Joseph Muscat’s possible return to frontline politics has led to accusations he is seeking to benefit from European Parliament immunity.

The ex-prime minister’s potential election bid comes amid a money-laundering and corruption probe into his role in the failed Vitals/Steward hospitals’ concession.

Muscat, who denies wrongdoing, opened the door to the prospect of contesting the June European Parliament elections on the Labour ticket.

PN MEP candidate Peter Agius suggested that the ex-prime minister’s real game is to protect himself from prosecution, thanks to the immunity granted to all MEPs.

Labour MEP Alex Agius Saliba has dismissed the immunity argument as “frivolous”, as MEPs have even had their immunity stripped “over a simple parking ticket”.

So, what are the rules?

Much like Maltese MPs, MEPs benefit from immunity for any opinions and votes taken within parliament. In Malta, this is more commonly known as parliamentary privilege.

The immunity is meant to prevent MEPs from being impeded or intimidated by any type of judicial proceedings brought against them because of their parliamentary work.

This immunity is, however, far from absolute

Immunity in the European Parliament goes one step further, as its members also benefit from a “personal immunity” that protects them from the threat of arrest or legal proceedings during travel and in the course of their parliamentary work.

This immunity is, however, far from absolute. The European Parliament has the right to waive immunity, and generally does so, unless there are reasons to believe that a prosecution is politically motivated.

Both Muscat and, more recently, Prime Minister Robert Abela have sought to cast doubts on the integrity of the Vitals/Steward inquiry.

If local prosecutors were to proceed against Muscat, they would likely put in a request to the European Parliament to waive his immunity.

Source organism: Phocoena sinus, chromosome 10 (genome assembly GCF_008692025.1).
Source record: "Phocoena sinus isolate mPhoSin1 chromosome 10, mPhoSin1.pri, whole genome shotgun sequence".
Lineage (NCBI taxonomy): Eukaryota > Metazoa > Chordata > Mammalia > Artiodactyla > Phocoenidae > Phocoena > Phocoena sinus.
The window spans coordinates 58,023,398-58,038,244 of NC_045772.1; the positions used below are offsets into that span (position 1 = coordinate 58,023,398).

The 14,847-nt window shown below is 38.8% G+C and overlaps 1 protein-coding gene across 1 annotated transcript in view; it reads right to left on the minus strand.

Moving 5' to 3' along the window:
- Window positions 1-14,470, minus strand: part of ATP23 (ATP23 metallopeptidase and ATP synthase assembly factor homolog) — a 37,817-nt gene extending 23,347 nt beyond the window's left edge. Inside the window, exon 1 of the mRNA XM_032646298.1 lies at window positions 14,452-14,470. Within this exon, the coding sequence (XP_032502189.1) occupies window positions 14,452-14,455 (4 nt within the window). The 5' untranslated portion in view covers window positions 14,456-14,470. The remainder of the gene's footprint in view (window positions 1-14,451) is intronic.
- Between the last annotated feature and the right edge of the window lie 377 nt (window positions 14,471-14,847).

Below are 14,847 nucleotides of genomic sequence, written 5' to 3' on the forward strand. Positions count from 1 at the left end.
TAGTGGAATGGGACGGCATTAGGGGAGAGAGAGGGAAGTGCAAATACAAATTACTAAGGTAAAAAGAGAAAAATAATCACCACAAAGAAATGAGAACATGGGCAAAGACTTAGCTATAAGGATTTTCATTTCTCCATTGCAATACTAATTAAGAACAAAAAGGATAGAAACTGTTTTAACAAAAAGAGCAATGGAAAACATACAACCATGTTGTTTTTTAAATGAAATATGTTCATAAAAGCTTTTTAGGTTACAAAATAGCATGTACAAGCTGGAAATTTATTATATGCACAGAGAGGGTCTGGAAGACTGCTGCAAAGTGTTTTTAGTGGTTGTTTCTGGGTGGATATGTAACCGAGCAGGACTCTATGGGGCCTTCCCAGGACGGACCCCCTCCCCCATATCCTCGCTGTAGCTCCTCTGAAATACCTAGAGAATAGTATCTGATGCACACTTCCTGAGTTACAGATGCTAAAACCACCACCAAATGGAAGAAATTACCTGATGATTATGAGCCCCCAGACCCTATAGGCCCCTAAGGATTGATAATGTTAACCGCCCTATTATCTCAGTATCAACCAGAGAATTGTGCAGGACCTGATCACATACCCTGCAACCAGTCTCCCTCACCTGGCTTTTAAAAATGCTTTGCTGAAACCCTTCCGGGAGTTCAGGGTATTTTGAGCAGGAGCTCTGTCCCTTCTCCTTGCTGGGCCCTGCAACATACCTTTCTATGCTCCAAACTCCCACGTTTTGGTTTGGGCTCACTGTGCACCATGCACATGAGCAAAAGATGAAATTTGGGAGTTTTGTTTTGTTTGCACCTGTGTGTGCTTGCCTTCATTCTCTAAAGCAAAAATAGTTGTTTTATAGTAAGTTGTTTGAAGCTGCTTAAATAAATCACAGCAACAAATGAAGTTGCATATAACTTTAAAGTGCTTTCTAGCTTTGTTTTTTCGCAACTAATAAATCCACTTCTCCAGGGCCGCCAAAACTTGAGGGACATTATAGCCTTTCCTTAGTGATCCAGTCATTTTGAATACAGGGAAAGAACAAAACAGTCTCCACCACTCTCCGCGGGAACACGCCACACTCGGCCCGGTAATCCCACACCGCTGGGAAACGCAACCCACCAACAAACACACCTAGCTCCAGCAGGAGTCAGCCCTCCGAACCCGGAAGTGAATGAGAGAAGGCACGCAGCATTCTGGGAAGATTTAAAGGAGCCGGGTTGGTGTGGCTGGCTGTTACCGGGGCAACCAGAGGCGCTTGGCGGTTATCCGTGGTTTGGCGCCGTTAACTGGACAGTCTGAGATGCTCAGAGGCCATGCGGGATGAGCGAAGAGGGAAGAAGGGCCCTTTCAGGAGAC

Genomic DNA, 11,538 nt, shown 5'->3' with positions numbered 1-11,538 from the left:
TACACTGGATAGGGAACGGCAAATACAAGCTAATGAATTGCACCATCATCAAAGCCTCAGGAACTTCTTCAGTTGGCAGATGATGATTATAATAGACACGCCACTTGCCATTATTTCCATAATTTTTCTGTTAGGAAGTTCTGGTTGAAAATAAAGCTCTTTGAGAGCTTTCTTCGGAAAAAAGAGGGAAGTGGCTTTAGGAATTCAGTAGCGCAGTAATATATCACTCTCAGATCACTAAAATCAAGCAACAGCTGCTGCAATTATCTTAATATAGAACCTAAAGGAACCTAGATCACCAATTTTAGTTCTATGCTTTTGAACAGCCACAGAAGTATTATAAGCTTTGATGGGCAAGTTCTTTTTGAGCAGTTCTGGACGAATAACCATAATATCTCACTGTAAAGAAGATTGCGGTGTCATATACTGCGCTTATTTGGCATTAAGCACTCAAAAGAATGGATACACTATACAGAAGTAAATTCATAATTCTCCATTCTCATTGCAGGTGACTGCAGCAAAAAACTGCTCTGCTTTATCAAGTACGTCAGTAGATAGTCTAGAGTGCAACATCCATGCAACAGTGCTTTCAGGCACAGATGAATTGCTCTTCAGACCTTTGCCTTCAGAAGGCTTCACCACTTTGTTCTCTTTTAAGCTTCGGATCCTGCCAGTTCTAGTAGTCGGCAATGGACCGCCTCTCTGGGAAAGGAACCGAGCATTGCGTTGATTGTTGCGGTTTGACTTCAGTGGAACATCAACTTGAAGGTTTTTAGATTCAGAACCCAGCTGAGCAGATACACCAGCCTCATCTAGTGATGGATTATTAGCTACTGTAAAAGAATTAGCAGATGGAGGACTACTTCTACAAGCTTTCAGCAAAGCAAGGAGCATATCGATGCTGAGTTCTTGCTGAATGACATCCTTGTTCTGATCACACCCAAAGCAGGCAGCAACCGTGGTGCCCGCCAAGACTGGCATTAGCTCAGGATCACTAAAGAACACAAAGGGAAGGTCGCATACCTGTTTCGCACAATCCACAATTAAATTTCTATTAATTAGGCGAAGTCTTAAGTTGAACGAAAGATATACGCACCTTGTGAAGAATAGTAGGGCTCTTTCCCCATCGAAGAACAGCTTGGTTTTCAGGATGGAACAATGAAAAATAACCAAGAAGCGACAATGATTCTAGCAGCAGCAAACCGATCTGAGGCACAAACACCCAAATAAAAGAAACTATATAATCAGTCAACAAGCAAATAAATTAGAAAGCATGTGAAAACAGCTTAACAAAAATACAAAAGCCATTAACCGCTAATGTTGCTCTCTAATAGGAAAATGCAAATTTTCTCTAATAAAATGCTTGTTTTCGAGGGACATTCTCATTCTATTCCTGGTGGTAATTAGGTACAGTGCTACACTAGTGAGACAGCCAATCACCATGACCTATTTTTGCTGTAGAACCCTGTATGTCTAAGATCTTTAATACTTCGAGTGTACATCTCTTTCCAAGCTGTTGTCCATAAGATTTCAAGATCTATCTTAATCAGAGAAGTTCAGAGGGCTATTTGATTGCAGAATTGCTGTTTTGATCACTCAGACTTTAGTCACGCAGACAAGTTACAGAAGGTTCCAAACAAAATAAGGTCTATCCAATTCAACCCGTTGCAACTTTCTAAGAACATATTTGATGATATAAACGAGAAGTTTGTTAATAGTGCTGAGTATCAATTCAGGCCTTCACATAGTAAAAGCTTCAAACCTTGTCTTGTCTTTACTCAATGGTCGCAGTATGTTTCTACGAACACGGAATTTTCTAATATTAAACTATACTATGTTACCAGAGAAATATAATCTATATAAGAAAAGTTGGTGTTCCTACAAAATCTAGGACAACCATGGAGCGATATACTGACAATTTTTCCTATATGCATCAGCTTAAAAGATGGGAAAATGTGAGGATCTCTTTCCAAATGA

An MEP also has the right to “defend” his or her immunity in front of the EP legal affairs committee.

Muscat insists that the immunity argument is moot, as a serious investigation will find he has done nothing wrong.

MEPs do sometimes put up a legal fight to protect their immunity.

Eva Kaili, a suspect in the Qatargate bribery scandal which rocked the European Parliament, had sought to derail a separate probe by the European Public Prosecutor’s Office into her potential misuse of EU funds. 

Kaili had sought to annul a request for her immunity to be lifted as part of the investigation into alleged fraudulent payments made to four of her parliamentary assistants.

The General Court of the European Union this month dismissed the attempt as “inadmissible in its entirety”.

It said the request for the lifting of immunity is “a preliminary and necessary measure” to ensure the effectiveness of the investigations, where the immunity from which a person benefits is an obstacle to an investigation relating to him or her.

The court said that until a final decision on lifting the immunity is taken by the European Parliament, Kaili continues to benefit from the protection of the privileges and immunities granted by EU law.

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